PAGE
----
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Image: Disney

It may sound as though its content would be as cold and boring as a freshman economics class, but the Walt Disney Company’s 1990 employee annual report contained within it an idea that changed the face of entertainment forever. 

“We’ve been doing a lot of dreaming lately,” CEO Michael Eisner proclaimed in the document, with a Nick Fury-ian bravado. “And we’ve given the dream a name. It’s called ‘The Disney Decade.’”

Those three words — The Disney Decade — have come to be viewed as a kind of Pax Disneyana among Mouse House loyalists. That fabled 10-ish year span saw the construction of dozens of hotels, countless attractions, multiple entertainment areas, and, oh yeah, an entire fourth gate — and that’s just in Orlando.

18 years and a couple of economic crises later, Disney hasn’t quite experienced the same height that it did when Eisner boldly announced his forthcoming Decade. But, in recent years, it’s become hard to ignore the seismic activity that seems to have its eyes set on the Walt Disney Company once again.

As its film studios churn out billion-dollar hit after billion-dollar hit, and as Walt Disney World’s noisy neighbors continue raising a racket down the street, the signs of a second Disney Decade are becoming impossible to ignore.

So are we really doing this again? Is The New Disney Decade upon us? It certainly seems so. Here’s why:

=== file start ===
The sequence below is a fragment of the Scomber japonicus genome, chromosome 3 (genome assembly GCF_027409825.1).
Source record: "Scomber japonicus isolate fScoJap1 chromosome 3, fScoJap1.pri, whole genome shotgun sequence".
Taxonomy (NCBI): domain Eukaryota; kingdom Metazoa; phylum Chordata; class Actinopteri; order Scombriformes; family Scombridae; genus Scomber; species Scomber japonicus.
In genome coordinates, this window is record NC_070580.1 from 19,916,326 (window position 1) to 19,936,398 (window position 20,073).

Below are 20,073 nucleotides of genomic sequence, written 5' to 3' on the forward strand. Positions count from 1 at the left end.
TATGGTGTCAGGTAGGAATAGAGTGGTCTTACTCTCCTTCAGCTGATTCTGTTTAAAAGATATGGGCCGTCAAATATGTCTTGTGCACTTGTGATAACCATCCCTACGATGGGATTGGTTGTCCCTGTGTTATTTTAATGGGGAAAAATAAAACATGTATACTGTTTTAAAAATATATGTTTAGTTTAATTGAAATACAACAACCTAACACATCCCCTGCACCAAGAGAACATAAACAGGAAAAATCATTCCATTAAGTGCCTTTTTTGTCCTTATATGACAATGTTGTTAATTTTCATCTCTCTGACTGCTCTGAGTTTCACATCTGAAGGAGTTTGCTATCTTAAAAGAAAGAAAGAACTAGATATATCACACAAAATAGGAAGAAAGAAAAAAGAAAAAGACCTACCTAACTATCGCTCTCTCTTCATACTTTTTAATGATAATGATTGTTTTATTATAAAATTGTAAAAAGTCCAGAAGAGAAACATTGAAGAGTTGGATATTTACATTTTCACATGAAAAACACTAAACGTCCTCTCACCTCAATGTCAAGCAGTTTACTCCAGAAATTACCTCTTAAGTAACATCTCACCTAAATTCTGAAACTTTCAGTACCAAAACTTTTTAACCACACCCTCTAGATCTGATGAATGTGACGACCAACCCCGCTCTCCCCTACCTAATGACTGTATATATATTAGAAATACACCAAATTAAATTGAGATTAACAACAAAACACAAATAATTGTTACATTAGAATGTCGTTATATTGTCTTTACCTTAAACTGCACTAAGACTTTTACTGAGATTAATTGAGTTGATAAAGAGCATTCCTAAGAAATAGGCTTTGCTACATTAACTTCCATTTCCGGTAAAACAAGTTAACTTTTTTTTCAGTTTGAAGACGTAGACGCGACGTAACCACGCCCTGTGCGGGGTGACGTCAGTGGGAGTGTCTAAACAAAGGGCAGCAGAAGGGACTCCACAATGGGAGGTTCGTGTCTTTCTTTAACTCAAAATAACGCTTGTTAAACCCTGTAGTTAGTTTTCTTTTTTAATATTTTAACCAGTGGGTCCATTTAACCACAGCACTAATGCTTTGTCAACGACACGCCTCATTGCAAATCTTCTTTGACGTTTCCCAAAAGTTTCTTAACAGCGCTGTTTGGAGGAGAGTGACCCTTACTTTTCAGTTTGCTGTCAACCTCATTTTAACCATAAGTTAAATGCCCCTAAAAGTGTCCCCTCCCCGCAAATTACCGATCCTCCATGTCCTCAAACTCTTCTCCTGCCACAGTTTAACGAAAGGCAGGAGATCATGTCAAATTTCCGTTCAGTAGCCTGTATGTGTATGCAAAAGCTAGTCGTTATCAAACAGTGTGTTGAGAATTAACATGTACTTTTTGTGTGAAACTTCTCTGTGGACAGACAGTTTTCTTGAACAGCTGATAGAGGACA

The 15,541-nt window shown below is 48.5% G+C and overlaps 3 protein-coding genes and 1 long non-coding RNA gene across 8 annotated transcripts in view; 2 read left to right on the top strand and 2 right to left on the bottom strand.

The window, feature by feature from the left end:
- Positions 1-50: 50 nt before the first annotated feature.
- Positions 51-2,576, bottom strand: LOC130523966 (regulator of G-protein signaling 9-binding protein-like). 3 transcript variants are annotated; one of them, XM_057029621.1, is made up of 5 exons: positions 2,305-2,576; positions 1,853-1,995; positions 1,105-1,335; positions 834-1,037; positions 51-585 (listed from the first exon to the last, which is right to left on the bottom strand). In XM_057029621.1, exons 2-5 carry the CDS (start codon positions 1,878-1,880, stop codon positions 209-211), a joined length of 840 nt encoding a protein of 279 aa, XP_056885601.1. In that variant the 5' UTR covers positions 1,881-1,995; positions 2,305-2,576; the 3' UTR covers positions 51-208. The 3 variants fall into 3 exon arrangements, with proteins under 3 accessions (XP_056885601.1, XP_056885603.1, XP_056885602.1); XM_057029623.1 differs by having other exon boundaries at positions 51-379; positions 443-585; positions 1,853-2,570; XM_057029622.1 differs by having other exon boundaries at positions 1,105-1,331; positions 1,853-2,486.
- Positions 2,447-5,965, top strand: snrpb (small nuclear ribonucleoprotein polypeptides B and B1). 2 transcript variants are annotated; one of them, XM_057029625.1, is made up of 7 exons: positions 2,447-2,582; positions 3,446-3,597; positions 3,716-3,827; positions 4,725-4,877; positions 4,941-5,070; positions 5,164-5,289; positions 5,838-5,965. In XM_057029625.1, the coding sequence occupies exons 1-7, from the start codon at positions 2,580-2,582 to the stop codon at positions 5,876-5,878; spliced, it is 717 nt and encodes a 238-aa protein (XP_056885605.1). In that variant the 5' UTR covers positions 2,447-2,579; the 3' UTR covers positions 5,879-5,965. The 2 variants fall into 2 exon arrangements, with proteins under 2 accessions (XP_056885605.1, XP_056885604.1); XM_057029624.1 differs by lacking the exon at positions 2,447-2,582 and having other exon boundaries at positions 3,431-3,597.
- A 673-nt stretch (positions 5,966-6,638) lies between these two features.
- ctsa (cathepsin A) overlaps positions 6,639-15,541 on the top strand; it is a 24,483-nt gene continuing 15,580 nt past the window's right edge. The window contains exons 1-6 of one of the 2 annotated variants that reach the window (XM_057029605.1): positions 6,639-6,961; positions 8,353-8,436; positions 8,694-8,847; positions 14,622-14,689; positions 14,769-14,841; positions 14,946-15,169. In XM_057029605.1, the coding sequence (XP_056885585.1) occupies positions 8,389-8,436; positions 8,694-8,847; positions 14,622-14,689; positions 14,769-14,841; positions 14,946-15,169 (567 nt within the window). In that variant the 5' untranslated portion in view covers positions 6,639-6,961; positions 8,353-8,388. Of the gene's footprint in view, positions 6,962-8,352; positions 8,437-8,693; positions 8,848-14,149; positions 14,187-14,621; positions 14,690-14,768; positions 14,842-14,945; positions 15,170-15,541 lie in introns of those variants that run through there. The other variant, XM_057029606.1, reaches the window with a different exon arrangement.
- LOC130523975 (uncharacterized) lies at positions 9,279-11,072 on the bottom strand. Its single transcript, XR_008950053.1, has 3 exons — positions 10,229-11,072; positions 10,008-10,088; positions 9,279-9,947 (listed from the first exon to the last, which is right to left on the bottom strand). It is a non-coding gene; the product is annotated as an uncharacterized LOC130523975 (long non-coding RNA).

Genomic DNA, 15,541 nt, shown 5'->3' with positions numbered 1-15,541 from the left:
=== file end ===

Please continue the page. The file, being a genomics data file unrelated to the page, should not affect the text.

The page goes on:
What We Know is Coming

Image: Disney

You don’t have to look too far into the past to find a time when we were totally in the dark about what Walt Disney World had planned for the coming years. There was a time when Seven Dwarves Mine Train was the most hyped project in Disney’s arsenal and when New Fantasyland seemed like it might be the sum total of Disney’s response to The Wizarding World of Harry Potter.

In hindsight, it’s easy to see how foolish we all were.

2017’s edition of the D23 Expo was a kind of coming out party for The New Disney Decade. That event either announced or confirmed roughly a dozen new projects that Disney planned on bringing to its parks. And in the time since, we’ve learned of other official plans Disney has to remake its entertainment offerings.

We found out that Toy Story Land would open in the Summer of 2018. And, as part of Disney Hollywood Studios’ complete overhaul, The Great Movie Ride would be replaced with Mickey and Minnie’s Runaway Railway. 

Image: Disney

We learned that Star Wars: Galaxy’s Edge would make a bicoastal debut in 2019, complete with multiple attractions and even a fully-themed and immersive hotel set in the Star Wars universe. 

Disney showcases other major E-Ticket attractions that would come to the Florida resort, including an import of the beloved Ratatouille attraction from Walt Disney Studios Park in Paris and, from Shanghai Disneyland, Tron Lightcycle Power Run. And, replacing the Universe of Energy, Disney would create a new Guardians of the Galaxy attraction.

Image: Disney

But even that is not all. Disney further confirmed new ancillary developments, like a Space-themed restaurant in Epcot’s Future World, a new DVC resort on the Caribbean Beach Resort grounds, and the highly anticipated Disney Skyliner gondola system.

And then, just this year, Disney finally announced that Disneyland, Disneyland Paris, and Hong Kong Disneyland would all receive a new land based on the Marvel Universe.

That’s a lot of stuff, and to be honest, it’s not even every single project Disney has announced (Japan is getting a new restaurant!). But, here’s the craziest part of all: They’ve got more stuff coming that they haven’t announced yet. 

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